Economies of scale

What are economies of scale?

Economies of Scale refer to the cost advantage that a firm experiences when it increases its output level. In other words, it is the advantage that large quantities have over smaller ones. This is due to the fact that when large quantities are produced, businesses can reduce their fixed costs, leading to lower per unit costs.

Types of economies of scale

According to the characteristics and particularities of the company and industry, economies of scale fall into two categories, the internal and external economies of scale.

1. Internal economies of scale

These are the economies of scale that are unique to the firm and they fall into categories below:

  • Technical economies of scale are the result of the efficiencies achieved within the production line. One way to achieve this is by using the full capacity of the factory.
  • Purchasing economies of scale arise when per unit costs are reduced due to the quantity of product bought. This is the result of decreased transportation costs, packaging, etc.
  • Managerial economies of scale emerge when the different sections of a company are efficiently managed. This is often seen in the case when specialists are hired for this particular reason.
  • Financial economies of scale occur when a business has access to capital, such as due to higher credit ratings of big companies.
  • Specialization and division of labor in which the workforce specializes in only one area. As they get more effective and efficient, the productivity increases.

2. External economies of scale

On the other hand, external economies of scale are those that lie within the entire industry. This is often seen when governments play a role in that particular industry, such as through regulation and law. External economies of scale are usually enjoyed by big companies due to their scale of size and ability to influence the industry.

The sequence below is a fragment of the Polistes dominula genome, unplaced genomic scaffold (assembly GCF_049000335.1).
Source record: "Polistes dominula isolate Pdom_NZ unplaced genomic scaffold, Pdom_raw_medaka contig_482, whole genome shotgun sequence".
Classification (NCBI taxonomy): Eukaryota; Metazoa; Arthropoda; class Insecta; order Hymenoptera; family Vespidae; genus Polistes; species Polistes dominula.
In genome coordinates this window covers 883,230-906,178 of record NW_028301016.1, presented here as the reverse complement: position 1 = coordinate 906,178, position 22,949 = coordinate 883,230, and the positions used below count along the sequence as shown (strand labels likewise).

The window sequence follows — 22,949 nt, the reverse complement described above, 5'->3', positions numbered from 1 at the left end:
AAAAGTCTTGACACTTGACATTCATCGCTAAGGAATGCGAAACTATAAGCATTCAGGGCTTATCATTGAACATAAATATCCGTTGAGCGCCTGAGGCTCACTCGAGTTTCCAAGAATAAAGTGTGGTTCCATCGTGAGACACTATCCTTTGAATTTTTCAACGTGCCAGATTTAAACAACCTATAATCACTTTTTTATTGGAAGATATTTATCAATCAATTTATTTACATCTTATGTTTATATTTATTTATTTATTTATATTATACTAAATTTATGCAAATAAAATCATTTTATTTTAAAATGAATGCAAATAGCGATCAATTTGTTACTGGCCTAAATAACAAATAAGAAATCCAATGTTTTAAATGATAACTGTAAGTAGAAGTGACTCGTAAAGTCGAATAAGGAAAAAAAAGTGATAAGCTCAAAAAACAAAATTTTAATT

Diseconomies of scale

As firms get bigger, the complexity of their operation increases and firms often expand beyond the optimal size. This in turn may lead to rising Long Run Average Cost (LRAC), leading to diseconomies of scale. For this reason, it is important that firms control their output and extent of operation so that it does not turn into diseconomies of scale. If this is the case then the firm is becoming less efficient and additional costs start to arise. Some examples seen in this scenario are:

  • Poor communication and cooperation among the team
  • Low employee morale
  • Decreased productivity
  • Inefficiencies e.g. waste, overpaying resources

Economies of scale in our everyday lives

The concept of economies of scale does not only apply to the business world- it is a phenomenon seen in our everyday lives. Taking a simple example of grocery shopping – buying in bulk is much cheaper on the long term due to bulk offers and fewer trips to the store. Therefore, the next time you are shopping take this into account and remember the economies of scale concept!

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